But to be plain, you are dissatisfied with us about the Tories. Quite likely there is a difference between you and myself on the topic. I certainly wish that Liberal Democrat government could be formed without the need of our Tory partners, but that is a plain impossibility. Do you wish this also? I would think not. The most that can be said, if so much, is that we are political opponents. You correctly identify that our very history involves a split from your party into what become our own. You use this to invoke the logical of our return to the fold. But I would not resort to such reasoning any more than I would assume a divorce petition to be an indicator of affection. Would you subscribe to the latter logic?

Perhaps you believe the Liberal Democrats ought to have pursued a coalition with yourselves, rather than the Tories. I must say that I find this a surprising turn, given the party leadership’s affection for the idea previously, which was unkindly rebuffed in 1997. I suppose better times make for sharper distinctions!

But that notwithstanding, it does not occur to me you had very much to offer, even theoretically speaking. You cite the 1,500,000 people who have defected to our party since 1997, where we both reduced the Tories to a mere 30.7% of the popular vote. Perhaps there is a reason for that? After all they have specifically defected to the Liberal Democrats, and not clung to their previous affections. Very few have done so, it seems. I do not know if you are aware, but your party commanded only 29% of the popular vote at the last election. Yet some among you propose we would have returned it to power when your popularity is less than that of the Tories at their electoral nadir. I would have thought this fact a rather remarkable repudiation of your party. Do you believe otherwise?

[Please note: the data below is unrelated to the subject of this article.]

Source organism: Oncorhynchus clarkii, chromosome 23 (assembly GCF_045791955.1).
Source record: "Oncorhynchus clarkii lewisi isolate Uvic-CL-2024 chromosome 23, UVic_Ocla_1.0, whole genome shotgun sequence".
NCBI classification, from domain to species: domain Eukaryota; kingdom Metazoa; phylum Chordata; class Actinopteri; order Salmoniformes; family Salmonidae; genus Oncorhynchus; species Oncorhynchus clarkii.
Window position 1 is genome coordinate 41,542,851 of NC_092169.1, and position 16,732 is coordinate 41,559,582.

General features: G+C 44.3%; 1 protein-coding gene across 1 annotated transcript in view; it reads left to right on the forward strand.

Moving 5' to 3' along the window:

Our presence may have been felt slightly more at the policy table (I congratulate you, for example, for your apparent conversion to electoral reform, long may it continue!) but it is not clear that the votes would have existed in the proposed “rainbow coalition” to enact the policies important to ourselves. I strongly suspect that a statistically significant portion of your members would have been as disatisfied with such an arrangement.

Our third option then, would seem to have been to forsake any notion of political influence. Is it to be thought that we would be any more popular in that instance than current opinion holds us now? Perhaps this is the path you would countenance assuming that yielding a Prime Minister is the only acceptable way of a party being in government. I wonder if this explains your conflation of the party leadership with the party itself? Perhaps when you say that the current leadership has “betrayed [our] traditions” you imply that we ought know our place, being as it is out of power. I am uncertain, but your citing of Ashdown, Campbell and Kennedy certainly dovetails with that notion.

 It is most heartening that you consider that the correct arguments on civil liberties are “being won” within your party. This is a most gratifying development, as it will perhaps guarantee that, should you find yourselves at the reigns of power, you do not seek to undo the improvements in that sphere that the Coalition government will accomplish.

To this end, I have a counter proposal. You obviously feel that the bonds of our affection are strong. I am not certain I agree. However, should you be sincere in your desire for a stronger programme of Liberalism, notwithstanding the foregoing, I would invite you and your Labour supporters not so enamoured by the clunking fist of the state to join the ranks of the Liberal Democrats, continuing the proud tradition of Liberalism of the Gang of Four you so rightly venerate.

I hope you will consider this offer as genuine in nature and intention as no doubt yours was. Until then I shall remain

Yours truly

P Start

Cross-posted at Something Quotable